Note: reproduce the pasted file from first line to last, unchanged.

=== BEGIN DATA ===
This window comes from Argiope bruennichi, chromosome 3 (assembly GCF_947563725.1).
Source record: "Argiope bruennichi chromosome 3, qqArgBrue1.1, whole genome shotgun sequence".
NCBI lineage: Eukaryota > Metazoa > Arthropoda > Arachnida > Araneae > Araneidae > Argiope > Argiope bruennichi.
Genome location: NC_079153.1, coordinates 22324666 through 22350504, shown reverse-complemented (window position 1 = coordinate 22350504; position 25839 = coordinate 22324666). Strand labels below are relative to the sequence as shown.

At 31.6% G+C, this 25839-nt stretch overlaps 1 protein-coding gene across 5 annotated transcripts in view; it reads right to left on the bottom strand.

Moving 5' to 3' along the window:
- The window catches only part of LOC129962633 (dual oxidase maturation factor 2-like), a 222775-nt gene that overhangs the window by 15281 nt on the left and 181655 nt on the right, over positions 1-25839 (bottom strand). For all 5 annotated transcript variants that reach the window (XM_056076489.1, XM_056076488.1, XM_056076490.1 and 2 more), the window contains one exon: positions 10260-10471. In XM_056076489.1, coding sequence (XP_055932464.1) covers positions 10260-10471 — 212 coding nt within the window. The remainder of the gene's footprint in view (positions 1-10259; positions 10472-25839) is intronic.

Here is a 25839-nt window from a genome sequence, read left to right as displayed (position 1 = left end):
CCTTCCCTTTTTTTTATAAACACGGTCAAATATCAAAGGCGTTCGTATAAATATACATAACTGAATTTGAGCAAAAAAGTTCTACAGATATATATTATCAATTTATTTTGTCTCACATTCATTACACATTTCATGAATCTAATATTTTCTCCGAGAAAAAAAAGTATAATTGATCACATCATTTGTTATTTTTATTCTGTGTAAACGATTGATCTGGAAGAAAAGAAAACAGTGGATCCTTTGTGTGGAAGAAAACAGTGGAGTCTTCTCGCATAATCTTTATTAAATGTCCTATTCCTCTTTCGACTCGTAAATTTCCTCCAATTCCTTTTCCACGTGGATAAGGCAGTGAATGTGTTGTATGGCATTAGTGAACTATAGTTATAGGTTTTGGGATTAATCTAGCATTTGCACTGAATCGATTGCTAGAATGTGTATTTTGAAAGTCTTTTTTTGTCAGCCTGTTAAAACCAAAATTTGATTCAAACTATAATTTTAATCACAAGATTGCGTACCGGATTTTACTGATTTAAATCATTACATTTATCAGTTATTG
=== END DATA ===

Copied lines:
This window comes from Argiope bruennichi, chromosome 3 (assembly GCF_947563725.1).
Source record: "Argiope bruennichi chromosome 3, qqArgBrue1.1, whole genome shotgun sequence".
NCBI lineage: Eukaryota > Metazoa > Arthropoda > Arachnida > Araneae > Araneidae > Argiope > Argiope bruennichi.
Genome location: NC_079153.1, coordinates 22324666 through 22350504, shown reverse-complemented (window position 1 = coordinate 22350504; position 25839 = coordinate 22324666). Strand labels below are relative to the sequence as shown.

At 31.6% G+C, this 25839-nt stretch overlaps 1 protein-coding gene across 5 annotated transcripts in view; it reads right to left on the bottom strand.

Moving 5' to 3' along the window:
- The window catches only part of LOC129962633 (dual oxidase maturation factor 2-like), a 222775-nt gene that overhangs the window by 15281 nt on the left and 181655 nt on the right, over positions 1-25839 (bottom strand). For all 5 annotated transcript variants that reach the window (XM_056076489.1, XM_056076488.1, XM_056076490.1 and 2 more), the window contains one exon: positions 10260-10471. In XM_056076489.1, coding sequence (XP_055932464.1) covers positions 10260-10471 — 212 coding nt within the window. The remainder of the gene's footprint in view (positions 1-10259; positions 10472-25839) is intronic.

Here is a 25839-nt window from a genome sequence, read left to right as displayed (position 1 = left end):
CCTTCCCTTTTTTTTATAAACACGGTCAAATATCAAAGGCGTTCGTATAAATATACATAACTGAATTTGAGCAAAAAAGTTCTACAGATATATATTATCAATTTATTTTGTCTCACATTCATTACACATTTCATGAATCTAATATTTTCTCCGAGAAAAAAAAGTATAATTGATCACATCATTTGTTATTTTTATTCTGTGTAAACGATTGATCTGGAAGAAAAGAAAACAGTGGATCCTTTGTGTGGAAGAAAACAGTGGAGTCTTCTCGCATAATCTTTATTAAATGTCCTATTCCTCTTTCGACTCGTAAATTTCCTCCAATTCCTTTTCCACGTGGATAAGGCAGTGAATGTGTTGTATGGCATTAGTGAACTATAGTTATAGGTTTTGGGATTAATCTAGCATTTGCACTGAATCGATTGCTAGAATGTGTATTTTGAAAGTCTTTTTTTGTCAGCCTGTTAAAACCAAAATTTGATTCAAACTATAATTTTAATCACAAGATTGCGTACCGGATTTTACTGATTTAAATCATTACATTTATCAGTTATTG